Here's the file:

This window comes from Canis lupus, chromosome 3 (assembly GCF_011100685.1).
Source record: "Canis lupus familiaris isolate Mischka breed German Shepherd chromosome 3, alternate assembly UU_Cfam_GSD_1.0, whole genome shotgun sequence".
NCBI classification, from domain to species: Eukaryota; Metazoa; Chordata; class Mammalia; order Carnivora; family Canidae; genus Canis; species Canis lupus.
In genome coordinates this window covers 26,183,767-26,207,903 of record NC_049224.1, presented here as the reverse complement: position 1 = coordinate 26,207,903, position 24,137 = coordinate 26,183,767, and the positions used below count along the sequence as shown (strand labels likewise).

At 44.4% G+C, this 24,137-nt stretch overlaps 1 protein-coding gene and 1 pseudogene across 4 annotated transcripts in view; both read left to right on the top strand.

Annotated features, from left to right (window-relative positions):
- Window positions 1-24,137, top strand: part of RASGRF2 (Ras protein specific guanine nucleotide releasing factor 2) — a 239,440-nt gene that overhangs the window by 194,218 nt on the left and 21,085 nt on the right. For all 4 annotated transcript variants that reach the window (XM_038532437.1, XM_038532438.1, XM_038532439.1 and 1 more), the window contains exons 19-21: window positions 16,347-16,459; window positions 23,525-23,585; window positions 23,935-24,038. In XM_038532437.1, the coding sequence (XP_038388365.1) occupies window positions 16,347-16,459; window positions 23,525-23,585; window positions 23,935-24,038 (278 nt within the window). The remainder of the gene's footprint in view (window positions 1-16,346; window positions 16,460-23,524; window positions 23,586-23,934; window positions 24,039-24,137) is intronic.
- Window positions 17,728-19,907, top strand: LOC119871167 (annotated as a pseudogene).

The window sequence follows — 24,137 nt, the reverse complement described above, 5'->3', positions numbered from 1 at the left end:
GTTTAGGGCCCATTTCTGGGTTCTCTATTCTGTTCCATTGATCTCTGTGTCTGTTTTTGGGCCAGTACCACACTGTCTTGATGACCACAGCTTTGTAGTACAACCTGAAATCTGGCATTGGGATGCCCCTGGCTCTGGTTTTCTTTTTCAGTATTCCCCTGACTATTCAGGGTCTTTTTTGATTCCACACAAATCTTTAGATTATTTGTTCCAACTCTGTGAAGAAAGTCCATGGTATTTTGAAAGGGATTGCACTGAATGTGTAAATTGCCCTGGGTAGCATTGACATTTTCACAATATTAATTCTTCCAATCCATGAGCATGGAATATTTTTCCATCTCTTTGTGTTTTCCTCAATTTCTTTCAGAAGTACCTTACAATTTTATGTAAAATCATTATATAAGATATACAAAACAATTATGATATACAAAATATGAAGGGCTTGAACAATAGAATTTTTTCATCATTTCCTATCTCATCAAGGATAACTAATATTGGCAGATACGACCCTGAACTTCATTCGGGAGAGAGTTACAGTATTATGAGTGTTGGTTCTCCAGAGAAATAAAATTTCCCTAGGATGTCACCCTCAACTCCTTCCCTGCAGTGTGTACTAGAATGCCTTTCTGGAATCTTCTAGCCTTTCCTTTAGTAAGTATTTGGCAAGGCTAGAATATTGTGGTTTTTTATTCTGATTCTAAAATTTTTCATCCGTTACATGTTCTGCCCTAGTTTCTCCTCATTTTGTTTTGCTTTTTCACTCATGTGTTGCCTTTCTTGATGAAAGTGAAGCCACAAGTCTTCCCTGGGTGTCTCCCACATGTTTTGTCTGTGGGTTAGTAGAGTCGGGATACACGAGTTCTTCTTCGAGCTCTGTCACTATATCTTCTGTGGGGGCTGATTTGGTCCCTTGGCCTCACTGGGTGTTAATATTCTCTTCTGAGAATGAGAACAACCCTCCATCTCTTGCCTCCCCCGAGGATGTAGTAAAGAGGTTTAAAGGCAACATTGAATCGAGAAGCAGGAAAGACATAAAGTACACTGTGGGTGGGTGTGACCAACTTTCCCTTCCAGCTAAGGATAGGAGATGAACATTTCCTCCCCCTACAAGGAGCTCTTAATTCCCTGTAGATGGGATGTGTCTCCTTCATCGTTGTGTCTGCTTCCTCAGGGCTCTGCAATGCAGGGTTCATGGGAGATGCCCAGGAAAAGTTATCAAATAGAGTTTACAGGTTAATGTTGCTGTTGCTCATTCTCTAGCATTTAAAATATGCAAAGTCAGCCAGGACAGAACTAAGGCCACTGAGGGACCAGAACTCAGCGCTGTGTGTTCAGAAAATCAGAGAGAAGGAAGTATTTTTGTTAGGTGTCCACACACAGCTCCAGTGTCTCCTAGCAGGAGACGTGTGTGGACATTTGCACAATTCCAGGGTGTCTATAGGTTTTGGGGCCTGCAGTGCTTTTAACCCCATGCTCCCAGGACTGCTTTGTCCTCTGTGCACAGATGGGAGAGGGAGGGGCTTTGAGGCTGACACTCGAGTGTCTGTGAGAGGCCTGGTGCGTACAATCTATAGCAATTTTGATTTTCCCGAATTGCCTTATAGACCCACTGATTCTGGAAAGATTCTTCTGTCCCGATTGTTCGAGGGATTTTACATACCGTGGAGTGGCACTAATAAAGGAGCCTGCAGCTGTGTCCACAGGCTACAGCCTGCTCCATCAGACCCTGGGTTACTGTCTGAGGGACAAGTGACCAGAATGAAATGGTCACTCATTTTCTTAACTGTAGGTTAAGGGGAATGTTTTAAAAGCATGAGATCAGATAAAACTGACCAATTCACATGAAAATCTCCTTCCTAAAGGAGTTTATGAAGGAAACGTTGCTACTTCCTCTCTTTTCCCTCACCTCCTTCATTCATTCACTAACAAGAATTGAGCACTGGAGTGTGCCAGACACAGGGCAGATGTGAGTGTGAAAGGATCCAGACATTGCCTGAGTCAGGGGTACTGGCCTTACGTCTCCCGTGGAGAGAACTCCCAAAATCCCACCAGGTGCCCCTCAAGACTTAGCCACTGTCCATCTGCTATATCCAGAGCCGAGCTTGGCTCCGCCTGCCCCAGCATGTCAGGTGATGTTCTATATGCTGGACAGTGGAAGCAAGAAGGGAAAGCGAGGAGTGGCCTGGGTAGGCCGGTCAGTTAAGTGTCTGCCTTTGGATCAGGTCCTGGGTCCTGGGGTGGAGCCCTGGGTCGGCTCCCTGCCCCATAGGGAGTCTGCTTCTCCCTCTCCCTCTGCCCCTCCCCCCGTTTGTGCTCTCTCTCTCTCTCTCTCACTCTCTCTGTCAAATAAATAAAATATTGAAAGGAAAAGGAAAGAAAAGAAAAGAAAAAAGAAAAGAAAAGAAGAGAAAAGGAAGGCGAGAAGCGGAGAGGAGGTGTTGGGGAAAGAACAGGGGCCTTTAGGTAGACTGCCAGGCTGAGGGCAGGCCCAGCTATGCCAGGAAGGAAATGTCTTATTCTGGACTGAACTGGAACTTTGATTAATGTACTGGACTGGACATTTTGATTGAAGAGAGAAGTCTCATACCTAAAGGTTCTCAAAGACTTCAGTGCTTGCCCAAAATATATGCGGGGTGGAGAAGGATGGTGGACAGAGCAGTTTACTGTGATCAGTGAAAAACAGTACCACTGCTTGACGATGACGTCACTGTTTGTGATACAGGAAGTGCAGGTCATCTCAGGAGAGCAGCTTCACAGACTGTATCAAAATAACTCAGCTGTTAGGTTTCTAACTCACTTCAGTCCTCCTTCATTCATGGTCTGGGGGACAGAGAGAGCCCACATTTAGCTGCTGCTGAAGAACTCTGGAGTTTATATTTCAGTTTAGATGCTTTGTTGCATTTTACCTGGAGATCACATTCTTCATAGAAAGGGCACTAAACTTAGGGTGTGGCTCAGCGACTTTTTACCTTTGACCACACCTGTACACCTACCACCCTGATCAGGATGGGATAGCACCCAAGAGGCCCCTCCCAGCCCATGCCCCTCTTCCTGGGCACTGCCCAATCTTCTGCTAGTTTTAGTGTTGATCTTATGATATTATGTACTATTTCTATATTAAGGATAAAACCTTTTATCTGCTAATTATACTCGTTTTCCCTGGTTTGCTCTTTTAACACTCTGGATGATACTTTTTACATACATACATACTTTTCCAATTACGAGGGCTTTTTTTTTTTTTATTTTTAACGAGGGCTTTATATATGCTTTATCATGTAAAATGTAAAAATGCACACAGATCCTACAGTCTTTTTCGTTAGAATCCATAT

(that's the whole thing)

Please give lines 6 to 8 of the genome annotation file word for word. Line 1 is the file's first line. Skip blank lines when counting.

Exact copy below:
Annotated features, from left to right (window-relative positions):
- Window positions 1-24,137, top strand: part of RASGRF2 (Ras protein specific guanine nucleotide releasing factor 2) — a 239,440-nt gene that overhangs the window by 194,218 nt on the left and 21,085 nt on the right. For all 4 annotated transcript variants that reach the window (XM_038532437.1, XM_038532438.1, XM_038532439.1 and 1 more), the window contains exons 19-21: window positions 16,347-16,459; window positions 23,525-23,585; window positions 23,935-24,038. In XM_038532437.1, the coding sequence (XP_038388365.1) occupies window positions 16,347-16,459; window positions 23,525-23,585; window positions 23,935-24,038 (278 nt within the window). The remainder of the gene's footprint in view (window positions 1-16,346; window positions 16,460-23,524; window positions 23,586-23,934; window positions 24,039-24,137) is intronic.
- Window positions 17,728-19,907, top strand: LOC119871167 (annotated as a pseudogene).